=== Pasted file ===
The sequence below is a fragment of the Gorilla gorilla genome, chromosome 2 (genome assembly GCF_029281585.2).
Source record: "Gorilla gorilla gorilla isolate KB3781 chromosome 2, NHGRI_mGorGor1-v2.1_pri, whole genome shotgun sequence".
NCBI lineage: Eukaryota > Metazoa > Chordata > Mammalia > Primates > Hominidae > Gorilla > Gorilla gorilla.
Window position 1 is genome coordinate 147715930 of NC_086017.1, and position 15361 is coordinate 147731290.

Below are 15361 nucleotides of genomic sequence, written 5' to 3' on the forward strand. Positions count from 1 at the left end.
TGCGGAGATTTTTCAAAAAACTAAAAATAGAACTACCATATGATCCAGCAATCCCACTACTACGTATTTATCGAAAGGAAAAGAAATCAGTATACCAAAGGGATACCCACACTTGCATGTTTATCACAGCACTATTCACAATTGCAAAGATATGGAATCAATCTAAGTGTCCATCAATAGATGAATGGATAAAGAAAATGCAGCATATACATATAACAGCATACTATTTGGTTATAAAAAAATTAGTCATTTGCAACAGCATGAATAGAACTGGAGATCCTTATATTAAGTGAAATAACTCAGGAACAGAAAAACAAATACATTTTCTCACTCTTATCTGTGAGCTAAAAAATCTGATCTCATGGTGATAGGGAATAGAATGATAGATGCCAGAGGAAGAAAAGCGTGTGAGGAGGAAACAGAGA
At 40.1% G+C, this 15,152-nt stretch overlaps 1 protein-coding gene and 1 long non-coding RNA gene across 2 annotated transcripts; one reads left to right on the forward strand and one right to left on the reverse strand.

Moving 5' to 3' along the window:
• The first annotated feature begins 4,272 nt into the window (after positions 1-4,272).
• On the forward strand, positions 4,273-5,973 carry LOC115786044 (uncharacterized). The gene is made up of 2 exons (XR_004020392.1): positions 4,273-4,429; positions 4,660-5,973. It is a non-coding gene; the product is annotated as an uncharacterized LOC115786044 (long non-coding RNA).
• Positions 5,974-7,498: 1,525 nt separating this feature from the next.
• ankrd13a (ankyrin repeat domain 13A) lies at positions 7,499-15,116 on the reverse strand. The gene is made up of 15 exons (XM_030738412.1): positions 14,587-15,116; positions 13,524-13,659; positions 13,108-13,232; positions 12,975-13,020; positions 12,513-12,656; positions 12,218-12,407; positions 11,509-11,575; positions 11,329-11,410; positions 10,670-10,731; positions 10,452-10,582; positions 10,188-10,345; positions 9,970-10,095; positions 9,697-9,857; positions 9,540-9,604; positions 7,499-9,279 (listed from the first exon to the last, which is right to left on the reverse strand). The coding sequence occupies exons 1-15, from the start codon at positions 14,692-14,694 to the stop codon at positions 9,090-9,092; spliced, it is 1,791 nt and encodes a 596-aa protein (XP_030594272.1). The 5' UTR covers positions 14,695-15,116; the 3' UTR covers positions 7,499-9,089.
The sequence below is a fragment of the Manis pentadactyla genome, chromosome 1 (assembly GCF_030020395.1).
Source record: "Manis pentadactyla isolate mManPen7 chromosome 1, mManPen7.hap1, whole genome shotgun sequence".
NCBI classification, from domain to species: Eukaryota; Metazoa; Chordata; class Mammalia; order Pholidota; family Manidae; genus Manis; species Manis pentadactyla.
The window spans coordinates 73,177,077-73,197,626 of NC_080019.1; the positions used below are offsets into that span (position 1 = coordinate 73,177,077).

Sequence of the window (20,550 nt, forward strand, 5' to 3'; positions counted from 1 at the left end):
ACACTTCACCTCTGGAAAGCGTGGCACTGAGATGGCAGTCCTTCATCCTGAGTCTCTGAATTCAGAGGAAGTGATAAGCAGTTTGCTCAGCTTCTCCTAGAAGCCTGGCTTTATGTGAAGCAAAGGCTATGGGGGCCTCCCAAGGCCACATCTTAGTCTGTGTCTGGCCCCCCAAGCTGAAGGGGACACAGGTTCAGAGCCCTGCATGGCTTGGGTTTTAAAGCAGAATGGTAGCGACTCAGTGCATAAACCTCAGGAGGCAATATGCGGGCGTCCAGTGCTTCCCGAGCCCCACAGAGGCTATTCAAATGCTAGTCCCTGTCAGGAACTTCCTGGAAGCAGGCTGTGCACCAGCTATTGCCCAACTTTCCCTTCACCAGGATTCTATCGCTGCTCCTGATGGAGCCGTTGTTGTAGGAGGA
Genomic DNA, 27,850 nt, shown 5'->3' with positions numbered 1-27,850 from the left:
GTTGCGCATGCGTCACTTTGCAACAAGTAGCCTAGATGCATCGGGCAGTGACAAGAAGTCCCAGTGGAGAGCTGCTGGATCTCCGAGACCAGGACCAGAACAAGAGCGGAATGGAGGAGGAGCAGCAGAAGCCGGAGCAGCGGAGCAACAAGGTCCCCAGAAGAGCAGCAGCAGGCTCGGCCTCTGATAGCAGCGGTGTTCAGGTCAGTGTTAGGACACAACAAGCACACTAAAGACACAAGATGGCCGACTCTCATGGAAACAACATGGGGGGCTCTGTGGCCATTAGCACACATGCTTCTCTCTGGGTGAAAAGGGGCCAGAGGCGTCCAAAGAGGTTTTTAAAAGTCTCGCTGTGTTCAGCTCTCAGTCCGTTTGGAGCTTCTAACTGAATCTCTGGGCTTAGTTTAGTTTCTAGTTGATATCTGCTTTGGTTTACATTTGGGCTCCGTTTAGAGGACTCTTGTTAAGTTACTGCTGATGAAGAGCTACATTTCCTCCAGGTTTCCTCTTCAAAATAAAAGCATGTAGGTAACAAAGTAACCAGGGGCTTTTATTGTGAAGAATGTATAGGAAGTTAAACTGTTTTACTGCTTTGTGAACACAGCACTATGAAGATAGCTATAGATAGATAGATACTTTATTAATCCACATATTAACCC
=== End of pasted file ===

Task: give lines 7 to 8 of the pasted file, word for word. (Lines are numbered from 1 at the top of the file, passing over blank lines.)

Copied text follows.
At 40.1% G+C, this 15,152-nt stretch overlaps 1 protein-coding gene and 1 long non-coding RNA gene across 2 annotated transcripts; one reads left to right on the forward strand and one right to left on the reverse strand.

Moving 5' to 3' along the window: